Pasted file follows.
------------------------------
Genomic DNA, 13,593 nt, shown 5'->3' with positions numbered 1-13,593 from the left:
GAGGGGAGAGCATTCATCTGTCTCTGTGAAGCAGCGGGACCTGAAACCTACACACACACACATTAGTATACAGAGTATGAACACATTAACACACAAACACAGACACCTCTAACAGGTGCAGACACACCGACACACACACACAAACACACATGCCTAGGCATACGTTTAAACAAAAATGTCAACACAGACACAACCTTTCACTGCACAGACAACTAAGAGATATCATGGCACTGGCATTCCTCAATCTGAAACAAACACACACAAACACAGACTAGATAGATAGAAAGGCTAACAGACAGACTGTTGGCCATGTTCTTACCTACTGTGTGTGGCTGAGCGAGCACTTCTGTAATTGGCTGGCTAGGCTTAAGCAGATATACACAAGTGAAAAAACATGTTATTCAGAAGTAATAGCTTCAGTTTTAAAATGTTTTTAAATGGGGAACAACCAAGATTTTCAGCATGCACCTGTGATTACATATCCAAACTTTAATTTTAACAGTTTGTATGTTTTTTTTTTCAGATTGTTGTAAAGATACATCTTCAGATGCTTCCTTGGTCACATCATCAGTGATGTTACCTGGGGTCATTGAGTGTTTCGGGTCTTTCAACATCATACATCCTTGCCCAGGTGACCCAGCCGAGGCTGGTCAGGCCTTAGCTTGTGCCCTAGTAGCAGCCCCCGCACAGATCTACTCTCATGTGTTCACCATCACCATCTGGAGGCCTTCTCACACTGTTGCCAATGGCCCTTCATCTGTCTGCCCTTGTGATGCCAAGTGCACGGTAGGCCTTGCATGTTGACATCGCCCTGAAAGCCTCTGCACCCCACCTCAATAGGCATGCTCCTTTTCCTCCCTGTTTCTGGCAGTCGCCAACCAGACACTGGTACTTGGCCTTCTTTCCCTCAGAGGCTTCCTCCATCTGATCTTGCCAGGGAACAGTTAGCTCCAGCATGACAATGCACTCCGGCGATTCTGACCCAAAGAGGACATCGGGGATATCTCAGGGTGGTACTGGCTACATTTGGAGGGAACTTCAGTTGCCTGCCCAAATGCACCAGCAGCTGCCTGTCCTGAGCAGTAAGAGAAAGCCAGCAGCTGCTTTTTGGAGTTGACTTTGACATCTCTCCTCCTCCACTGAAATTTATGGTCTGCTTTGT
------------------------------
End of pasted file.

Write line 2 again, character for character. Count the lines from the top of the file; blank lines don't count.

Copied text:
GAGGGGAGAGCATTCATCTGTCTCTGTGAAGCAGCGGGACCTGAAACCTACACACACACACATTAGTATACAGAGTATGAACACATTAACACACAAACACAGACACCTCTAACAGGTGCAGACACACCGACACACACACACAAACACACATGCCTAGGCATACGTTTAAACAAAAATGTCAACACAGACACAACCTTTCACTGCACAGACAACTAAGAGATATCATGGCACTGGCATTCCTCAATCTGAAACAAACACACACAAACACAGACTAGATAGATAGAAAGGCTAACAGACAGACTGTTGGCCATGTTCTTACCTACTGTGTGTGGCTGAGCGAGCACTTCTGTAATTGGCTGGCTAGGCTTAAGCAGATATACACAAGTGAAAAAACATGTTATTCAGAAGTAATAGCTTCAGTTTTAAAATGTTTTTAAATGGGGAACAACCAAGATTTTCAGCATGCACCTGTGATTACATATCCAAACTTTAATTTTAACAGTTTGTATGTTTTTTTTTTCAGATTGTTGTAAAGATACATCTTCAGATGCTTCCTTGGTCACATCATCAGTGATGTTACCTGGGGTCATTGAGTGTTTCGGGTCTTTCAACATCATACATCCTTGCCCAGGTGACCCAGCCGAGGCTGGTCAGGCCTTAGCTTGTGCCCTAGTAGCAGCCCCCGCACAGATCTACTCTCATGTGTTCACCATCACCATCTGGAGGCCTTCTCACACTGTTGCCAATGGCCCTTCATCTGTCTGCCCTTGTGATGCCAAGTGCACGGTAGGCCTTGCATGTTGACATCGCCCTGAAAGCCTCTGCACCCCACCTCAATAGGCATGCTCCTTTTCCTCCCTGTTTCTGGCAGTCGCCAACCAGACACTGGTACTTGGCCTTCTTTCCCTCAGAGGCTTCCTCCATCTGATCTTGCCAGGGAACAGTTAGCTCCAGCATGACAATGCACTCCGGCGATTCTGACCCAAAGAGGACATCGGGGATATCTCAGGGTGGTACTGGCTACATTTGGAGGGAACTTCAGTTGCCTGCCCAAATGCACCAGCAGCTGCCTGTCCTGAGCAGTAAGAGAAAGCCAGCAGCTGCTTTTTGGAGTTGACTTTGACATCTCTCCTCCTCCACTGAAATTTATGGTCTGCTTTGT